As the Government announced plans to squeeze another €100 a year out of hard-pressed families with its household charge, figures show €230 million in debt judgments were registered against consumers in the first six months of this year, compared to €23m in the first six months of 2007.
But these numbers underestimate the scale of the problem as they only represent High Court judgments. Thousands of other cases are pursued in the district and circuit courts.
The data was compiled by information-gathering firm Irish Judgments, which also found the value of debt judgments against businesses increased fivefold over the same period.
The company’s chairman, Malcolm Hurlston, said: “Ireland stands out among all the jurisdictions where we collect information as having a rapidly increasing debt problem.”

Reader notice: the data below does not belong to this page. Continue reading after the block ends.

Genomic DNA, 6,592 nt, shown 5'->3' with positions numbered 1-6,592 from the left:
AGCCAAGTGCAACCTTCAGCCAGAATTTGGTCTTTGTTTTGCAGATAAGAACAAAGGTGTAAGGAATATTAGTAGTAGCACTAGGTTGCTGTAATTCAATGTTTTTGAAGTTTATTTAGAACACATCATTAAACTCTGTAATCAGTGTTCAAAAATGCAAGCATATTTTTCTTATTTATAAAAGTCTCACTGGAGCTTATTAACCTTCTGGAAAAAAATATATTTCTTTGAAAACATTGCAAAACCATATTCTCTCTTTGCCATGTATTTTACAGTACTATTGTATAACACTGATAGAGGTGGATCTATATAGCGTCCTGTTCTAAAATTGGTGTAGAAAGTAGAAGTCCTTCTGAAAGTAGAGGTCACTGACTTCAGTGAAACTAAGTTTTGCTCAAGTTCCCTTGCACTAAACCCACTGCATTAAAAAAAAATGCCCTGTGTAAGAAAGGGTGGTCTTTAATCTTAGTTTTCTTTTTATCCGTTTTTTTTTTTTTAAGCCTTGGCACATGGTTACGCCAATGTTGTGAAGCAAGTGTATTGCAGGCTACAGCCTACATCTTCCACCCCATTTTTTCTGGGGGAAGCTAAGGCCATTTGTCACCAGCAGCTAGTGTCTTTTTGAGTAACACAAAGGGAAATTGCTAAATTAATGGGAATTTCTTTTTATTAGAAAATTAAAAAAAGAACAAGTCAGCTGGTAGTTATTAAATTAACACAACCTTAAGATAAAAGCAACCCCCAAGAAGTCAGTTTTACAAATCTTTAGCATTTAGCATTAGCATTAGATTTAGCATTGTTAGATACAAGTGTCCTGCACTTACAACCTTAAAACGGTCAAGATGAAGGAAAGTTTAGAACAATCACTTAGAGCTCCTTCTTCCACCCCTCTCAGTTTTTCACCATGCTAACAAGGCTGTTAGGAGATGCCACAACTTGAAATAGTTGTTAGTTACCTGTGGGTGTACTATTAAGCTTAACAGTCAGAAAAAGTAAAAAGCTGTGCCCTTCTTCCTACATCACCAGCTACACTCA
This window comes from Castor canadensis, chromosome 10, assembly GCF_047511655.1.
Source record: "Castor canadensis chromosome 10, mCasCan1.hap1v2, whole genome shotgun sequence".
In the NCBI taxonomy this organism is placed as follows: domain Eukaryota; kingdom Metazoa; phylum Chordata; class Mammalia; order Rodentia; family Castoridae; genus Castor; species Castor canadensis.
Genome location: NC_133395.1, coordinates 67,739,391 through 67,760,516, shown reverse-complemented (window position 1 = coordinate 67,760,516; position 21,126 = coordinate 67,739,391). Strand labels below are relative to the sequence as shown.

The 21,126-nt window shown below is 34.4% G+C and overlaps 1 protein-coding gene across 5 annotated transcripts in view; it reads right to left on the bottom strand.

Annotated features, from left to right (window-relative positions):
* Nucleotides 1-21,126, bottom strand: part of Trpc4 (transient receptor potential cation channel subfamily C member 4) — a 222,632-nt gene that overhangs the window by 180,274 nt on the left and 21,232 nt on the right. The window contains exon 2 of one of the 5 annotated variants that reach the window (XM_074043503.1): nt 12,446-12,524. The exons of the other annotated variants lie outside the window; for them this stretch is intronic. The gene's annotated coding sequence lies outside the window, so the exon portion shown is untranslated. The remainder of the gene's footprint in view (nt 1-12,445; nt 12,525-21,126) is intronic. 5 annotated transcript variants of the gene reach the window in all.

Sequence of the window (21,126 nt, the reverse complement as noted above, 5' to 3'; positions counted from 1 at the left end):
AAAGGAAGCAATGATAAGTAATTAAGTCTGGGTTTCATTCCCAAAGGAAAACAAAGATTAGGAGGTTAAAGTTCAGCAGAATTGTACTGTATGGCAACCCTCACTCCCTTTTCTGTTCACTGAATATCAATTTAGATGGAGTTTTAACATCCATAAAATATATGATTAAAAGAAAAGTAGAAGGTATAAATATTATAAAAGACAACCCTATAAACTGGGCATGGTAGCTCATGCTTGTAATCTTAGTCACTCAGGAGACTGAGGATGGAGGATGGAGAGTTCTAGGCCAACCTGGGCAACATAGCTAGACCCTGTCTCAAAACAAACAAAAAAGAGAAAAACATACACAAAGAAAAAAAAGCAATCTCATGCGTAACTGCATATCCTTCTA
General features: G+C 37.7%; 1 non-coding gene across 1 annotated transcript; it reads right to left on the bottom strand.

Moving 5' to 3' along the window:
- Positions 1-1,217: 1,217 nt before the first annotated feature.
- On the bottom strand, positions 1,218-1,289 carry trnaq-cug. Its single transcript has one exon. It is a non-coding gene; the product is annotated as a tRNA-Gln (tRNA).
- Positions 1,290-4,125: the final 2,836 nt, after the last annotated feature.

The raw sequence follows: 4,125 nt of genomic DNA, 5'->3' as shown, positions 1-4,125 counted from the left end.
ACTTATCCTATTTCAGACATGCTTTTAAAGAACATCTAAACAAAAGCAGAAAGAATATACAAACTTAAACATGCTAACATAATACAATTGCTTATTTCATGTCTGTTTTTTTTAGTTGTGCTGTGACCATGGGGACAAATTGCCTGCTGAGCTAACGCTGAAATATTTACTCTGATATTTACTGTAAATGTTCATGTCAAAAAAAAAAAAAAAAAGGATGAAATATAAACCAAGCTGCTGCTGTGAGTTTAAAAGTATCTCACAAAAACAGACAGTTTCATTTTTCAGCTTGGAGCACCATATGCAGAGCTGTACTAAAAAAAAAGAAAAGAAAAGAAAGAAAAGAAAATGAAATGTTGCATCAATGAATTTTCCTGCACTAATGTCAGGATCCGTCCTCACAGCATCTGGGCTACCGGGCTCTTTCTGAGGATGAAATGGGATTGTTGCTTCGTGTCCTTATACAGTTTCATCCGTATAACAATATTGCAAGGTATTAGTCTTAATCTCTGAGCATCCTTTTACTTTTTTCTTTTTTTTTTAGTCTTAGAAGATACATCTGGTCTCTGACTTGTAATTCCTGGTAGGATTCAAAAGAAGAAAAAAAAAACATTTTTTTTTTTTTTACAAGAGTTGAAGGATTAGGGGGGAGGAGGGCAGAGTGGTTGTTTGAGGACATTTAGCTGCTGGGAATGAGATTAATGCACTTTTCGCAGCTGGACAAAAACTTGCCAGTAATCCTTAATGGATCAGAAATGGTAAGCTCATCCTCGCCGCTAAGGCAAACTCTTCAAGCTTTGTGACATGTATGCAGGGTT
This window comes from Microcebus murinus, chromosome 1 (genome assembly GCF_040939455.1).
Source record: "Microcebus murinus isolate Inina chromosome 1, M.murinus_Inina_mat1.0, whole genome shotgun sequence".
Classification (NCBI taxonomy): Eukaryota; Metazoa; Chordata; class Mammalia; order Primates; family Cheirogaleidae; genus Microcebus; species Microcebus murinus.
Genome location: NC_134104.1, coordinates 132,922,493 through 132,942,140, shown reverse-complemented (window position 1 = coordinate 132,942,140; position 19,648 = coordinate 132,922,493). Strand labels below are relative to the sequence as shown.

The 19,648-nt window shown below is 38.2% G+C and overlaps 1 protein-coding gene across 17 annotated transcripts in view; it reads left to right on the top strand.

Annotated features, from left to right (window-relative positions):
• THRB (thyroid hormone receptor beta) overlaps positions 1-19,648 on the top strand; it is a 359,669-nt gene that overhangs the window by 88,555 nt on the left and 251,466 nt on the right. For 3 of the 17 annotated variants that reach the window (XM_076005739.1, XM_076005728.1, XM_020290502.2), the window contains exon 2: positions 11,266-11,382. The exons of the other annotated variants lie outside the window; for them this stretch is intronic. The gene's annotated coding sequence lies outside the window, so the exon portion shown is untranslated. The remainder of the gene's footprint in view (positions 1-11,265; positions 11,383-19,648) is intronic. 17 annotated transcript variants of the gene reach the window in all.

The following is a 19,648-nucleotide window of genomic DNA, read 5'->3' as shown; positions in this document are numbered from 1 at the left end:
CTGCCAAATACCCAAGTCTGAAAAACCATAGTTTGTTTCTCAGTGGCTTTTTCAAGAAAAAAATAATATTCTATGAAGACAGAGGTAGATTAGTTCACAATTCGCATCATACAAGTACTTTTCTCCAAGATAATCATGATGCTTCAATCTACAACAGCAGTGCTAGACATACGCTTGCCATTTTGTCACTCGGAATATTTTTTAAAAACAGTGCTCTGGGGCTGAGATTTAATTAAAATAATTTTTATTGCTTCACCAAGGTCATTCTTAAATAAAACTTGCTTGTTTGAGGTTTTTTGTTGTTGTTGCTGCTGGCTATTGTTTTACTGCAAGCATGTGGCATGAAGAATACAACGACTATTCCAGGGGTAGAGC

The Government has signalled new out-of-court debt settlement mechanisms along with protections for indebted consumers, as recommended by the Law Reform Commission, but their promised Personal Insolvency Bill will not be ready before next year.
Noeline Blackwell, director of the Free Legal Advice Centres, said action is needed urgently.
“What’s missing about the whole question of personal over-indebtedness is not statistical information, technical knowledge or legal expertise. What’s missing is a political sense of urgency to deal with the problem.”
Meanwhile, it has emerged that up to 12,500 ageing parents could be forced to fork out for their children’s mortgages if they fall into arrears.
It is estimated that thousands of parents of those who bought in the past few years agreed to act as guarantor on the mortgage, leaving them responsible if the mortgage holder falls into difficulty.
Frank Conway, director of moneycoach.ie, said parents of first-time buyers may start to see guarantees called in.
The Irish Banking Federation said from 2005 to 2008, about 125,000 first-time buyer mortgages were originated.